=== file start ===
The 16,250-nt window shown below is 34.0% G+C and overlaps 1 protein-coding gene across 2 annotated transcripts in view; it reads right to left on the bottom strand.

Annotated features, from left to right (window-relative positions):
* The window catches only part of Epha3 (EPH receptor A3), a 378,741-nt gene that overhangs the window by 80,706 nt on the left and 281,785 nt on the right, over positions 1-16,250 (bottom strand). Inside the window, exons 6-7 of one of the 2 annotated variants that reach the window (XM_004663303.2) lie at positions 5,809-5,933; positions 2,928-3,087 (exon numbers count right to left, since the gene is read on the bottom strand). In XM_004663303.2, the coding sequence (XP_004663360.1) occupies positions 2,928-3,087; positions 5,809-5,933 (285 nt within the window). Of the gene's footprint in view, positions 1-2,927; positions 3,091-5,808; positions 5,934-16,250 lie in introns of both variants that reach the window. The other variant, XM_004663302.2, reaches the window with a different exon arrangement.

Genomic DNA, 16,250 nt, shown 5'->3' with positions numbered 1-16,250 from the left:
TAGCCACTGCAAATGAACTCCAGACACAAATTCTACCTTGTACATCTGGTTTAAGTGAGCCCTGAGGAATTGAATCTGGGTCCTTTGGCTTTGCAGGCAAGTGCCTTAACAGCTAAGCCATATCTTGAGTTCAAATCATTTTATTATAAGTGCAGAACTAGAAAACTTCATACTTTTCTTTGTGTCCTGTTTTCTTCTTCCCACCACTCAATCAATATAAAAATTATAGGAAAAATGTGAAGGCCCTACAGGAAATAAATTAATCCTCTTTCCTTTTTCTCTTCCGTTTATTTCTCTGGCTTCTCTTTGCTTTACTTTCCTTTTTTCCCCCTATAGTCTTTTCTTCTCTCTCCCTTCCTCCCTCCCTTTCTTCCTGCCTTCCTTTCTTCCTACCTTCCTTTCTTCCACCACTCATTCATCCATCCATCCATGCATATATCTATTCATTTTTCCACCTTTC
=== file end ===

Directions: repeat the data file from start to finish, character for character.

The 16,250-nt window shown below is 34.0% G+C and overlaps 1 protein-coding gene across 2 annotated transcripts in view; it reads right to left on the bottom strand.

Annotated features, from left to right (window-relative positions):
* The window catches only part of Epha3 (EPH receptor A3), a 378,741-nt gene that overhangs the window by 80,706 nt on the left and 281,785 nt on the right, over positions 1-16,250 (bottom strand). Inside the window, exons 6-7 of one of the 2 annotated variants that reach the window (XM_004663303.2) lie at positions 5,809-5,933; positions 2,928-3,087 (exon numbers count right to left, since the gene is read on the bottom strand). In XM_004663303.2, the coding sequence (XP_004663360.1) occupies positions 2,928-3,087; positions 5,809-5,933 (285 nt within the window). Of the gene's footprint in view, positions 1-2,927; positions 3,091-5,808; positions 5,934-16,250 lie in introns of both variants that reach the window. The other variant, XM_004663302.2, reaches the window with a different exon arrangement.

Genomic DNA, 16,250 nt, shown 5'->3' with positions numbered 1-16,250 from the left:
TAGCCACTGCAAATGAACTCCAGACACAAATTCTACCTTGTACATCTGGTTTAAGTGAGCCCTGAGGAATTGAATCTGGGTCCTTTGGCTTTGCAGGCAAGTGCCTTAACAGCTAAGCCATATCTTGAGTTCAAATCATTTTATTATAAGTGCAGAACTAGAAAACTTCATACTTTTCTTTGTGTCCTGTTTTCTTCTTCCCACCACTCAATCAATATAAAAATTATAGGAAAAATGTGAAGGCCCTACAGGAAATAAATTAATCCTCTTTCCTTTTTCTCTTCCGTTTATTTCTCTGGCTTCTCTTTGCTTTACTTTCCTTTTTTCCCCCTATAGTCTTTTCTTCTCTCTCCCTTCCTCCCTCCCTTTCTTCCTGCCTTCCTTTCTTCCTACCTTCCTTTCTTCCACCACTCATTCATCCATCCATCCATGCATATATCTATTCATTTTTCCACCTTTC